368 THE ADVOCATE
VOL. 77 PART 3 MAY 2019
We have a very different kinship system than that used by Canada and
Canadians. We believe all humans are related and have no pronoun in our
language that does not mean kin. So you may not be Musqueam, but if you
live in our territory, then you live in a Musqueam community, and you are
our kin, and we have kinship obligations to you.
We also believe that we have been reincarnated many times and that we
will be reincarnated many times again. We also believe that we can have
more than one soul. We can carry a soul that lives and dies with our corporeal
body, and we can also carry other souls that may be spirits of nature or
These spiritual connections come with a price. If you carry a spirit of
nature, then you have obligations to nature. If you carry an ancestral incarnation,
then you have ancestral obligations.
When I was six years old, I was given the ancestral name kwes’ kwestin.
I carry obligations with this name. The first obligation I carry is a common
obligation for those with hereditary names: to remember the oral histories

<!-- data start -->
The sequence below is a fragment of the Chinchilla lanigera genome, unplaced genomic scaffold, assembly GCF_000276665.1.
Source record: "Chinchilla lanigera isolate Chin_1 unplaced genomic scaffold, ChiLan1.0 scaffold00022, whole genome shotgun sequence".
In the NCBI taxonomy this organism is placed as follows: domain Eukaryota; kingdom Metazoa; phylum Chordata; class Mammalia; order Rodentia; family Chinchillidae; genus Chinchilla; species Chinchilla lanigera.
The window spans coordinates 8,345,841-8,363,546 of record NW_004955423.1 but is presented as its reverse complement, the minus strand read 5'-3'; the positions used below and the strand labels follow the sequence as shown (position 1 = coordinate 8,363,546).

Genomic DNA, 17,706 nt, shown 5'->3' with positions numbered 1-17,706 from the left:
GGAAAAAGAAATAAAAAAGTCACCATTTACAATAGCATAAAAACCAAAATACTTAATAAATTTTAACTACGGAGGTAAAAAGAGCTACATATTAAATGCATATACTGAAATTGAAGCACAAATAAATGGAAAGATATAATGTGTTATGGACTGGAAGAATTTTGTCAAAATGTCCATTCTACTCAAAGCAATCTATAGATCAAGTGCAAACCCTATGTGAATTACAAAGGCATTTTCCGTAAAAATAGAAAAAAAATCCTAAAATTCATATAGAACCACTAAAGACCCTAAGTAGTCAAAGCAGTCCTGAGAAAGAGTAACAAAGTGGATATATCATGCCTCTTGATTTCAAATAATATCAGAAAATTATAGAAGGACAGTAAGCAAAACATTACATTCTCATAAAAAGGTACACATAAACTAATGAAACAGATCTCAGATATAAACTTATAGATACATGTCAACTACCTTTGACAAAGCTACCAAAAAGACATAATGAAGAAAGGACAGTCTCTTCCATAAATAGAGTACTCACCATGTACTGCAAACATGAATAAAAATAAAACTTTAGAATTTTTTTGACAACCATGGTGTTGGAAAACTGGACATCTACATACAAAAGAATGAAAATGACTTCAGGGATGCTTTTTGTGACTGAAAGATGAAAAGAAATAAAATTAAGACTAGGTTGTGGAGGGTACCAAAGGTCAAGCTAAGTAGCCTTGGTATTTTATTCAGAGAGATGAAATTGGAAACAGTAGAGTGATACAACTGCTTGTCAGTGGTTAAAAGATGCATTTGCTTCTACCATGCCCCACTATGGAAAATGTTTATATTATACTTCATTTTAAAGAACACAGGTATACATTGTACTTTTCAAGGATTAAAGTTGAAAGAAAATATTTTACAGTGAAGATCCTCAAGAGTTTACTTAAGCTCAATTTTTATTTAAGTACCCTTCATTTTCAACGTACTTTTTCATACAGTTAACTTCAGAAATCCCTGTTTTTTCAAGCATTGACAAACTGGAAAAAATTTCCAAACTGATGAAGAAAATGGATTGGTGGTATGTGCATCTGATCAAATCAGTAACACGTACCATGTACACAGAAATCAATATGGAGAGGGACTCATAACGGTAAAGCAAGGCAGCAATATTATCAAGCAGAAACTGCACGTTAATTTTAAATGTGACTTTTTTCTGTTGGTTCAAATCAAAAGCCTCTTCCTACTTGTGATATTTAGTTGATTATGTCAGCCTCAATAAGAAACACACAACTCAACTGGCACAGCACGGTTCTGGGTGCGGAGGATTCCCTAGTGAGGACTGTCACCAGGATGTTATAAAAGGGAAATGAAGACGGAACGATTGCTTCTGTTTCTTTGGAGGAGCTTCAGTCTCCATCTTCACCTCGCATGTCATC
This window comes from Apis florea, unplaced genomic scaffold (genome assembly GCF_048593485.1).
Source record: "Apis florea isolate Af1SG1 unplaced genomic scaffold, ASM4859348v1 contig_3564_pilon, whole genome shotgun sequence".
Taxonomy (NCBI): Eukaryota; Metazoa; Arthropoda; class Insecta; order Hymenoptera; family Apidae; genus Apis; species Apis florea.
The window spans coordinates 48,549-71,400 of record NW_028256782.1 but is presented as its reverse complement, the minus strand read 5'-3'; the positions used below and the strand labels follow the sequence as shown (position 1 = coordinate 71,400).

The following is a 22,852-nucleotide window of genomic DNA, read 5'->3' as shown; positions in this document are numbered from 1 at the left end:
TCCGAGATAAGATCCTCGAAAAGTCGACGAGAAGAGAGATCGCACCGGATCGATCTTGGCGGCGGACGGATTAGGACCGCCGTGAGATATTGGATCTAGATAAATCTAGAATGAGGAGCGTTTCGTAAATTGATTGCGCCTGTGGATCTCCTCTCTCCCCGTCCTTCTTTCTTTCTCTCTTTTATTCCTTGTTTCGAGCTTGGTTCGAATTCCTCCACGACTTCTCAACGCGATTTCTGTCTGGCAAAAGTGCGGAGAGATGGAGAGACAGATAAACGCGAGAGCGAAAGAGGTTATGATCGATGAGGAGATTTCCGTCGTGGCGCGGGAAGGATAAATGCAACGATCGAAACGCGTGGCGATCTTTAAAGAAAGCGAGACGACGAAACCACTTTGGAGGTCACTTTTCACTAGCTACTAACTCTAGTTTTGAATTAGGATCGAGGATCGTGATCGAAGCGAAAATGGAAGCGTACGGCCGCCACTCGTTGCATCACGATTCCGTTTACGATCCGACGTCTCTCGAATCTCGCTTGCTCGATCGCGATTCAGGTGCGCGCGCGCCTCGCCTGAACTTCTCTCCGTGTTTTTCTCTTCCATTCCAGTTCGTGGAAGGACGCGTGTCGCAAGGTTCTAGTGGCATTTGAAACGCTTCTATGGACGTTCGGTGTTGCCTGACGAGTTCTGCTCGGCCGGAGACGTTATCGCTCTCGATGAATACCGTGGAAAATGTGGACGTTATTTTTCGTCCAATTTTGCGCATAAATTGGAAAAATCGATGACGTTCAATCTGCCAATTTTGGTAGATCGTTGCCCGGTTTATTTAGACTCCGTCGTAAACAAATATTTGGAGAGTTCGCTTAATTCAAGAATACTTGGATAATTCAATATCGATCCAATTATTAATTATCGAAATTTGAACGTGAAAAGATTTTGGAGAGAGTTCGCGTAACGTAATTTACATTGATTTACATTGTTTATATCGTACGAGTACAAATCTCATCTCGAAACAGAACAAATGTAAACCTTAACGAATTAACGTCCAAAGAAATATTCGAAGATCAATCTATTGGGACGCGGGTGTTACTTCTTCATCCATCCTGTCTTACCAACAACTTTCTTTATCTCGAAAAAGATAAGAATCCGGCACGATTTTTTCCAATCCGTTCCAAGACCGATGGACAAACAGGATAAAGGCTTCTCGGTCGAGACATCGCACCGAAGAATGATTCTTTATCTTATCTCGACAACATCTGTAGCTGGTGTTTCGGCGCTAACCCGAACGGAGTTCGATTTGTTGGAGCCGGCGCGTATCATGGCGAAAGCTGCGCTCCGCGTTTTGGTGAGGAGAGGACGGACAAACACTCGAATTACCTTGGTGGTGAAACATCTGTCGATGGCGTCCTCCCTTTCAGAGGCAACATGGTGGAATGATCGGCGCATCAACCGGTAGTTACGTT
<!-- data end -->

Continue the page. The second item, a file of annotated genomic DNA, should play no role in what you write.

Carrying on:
of my lineage. The second obligation I carry is specific to me: I am to be a
bridge between the industrial world and Musqueam’s world.
When I was 14 years old, I began learning the oral histories of my lineage.
I was taught that for many, many generations our ancestors lived in what
my Elders called in English “The Myth Days”. This was the time when we
spoke the language of the animal world.
A late occurrence in the Myth Days was the Winter Without End. This
was the time when it grew cold year after year. Even the ocean froze. Things
were so bad that this is the time when we had to learn to smoke fish.
You would know the Winter Without End as the Wisconsin Glaciation.
Scientists say that this began 80,000 years ago and ended about 9,000 years
ago.4 Our Elders taught us that when the ice left, our ancestors felt it was
time to return home, so we came back here from the south.
Not long after we returned home, our first great teacher came to us from
the east. His name was xe:ls. He travelled with his family and servants. He
rewarded those who did good deeds and punished those who did harm to
xe:ls was our first great teacher. The Elders say that before he came we
were not quite right; we had no empathy, no compassion, no charity, we
couldn’t forgive. Some say that he was a god and that he made us out of what
we were before he came; others say that he was a man, yet a great shaman.
xe:ls came to us when Tsawwassen was an island. Geologists say that it
was an island 9,000 years ago. He came to us from the east, and to this day
we remember where he walked and where he worked his miracles. It is xe:ls
law that we follow to this day.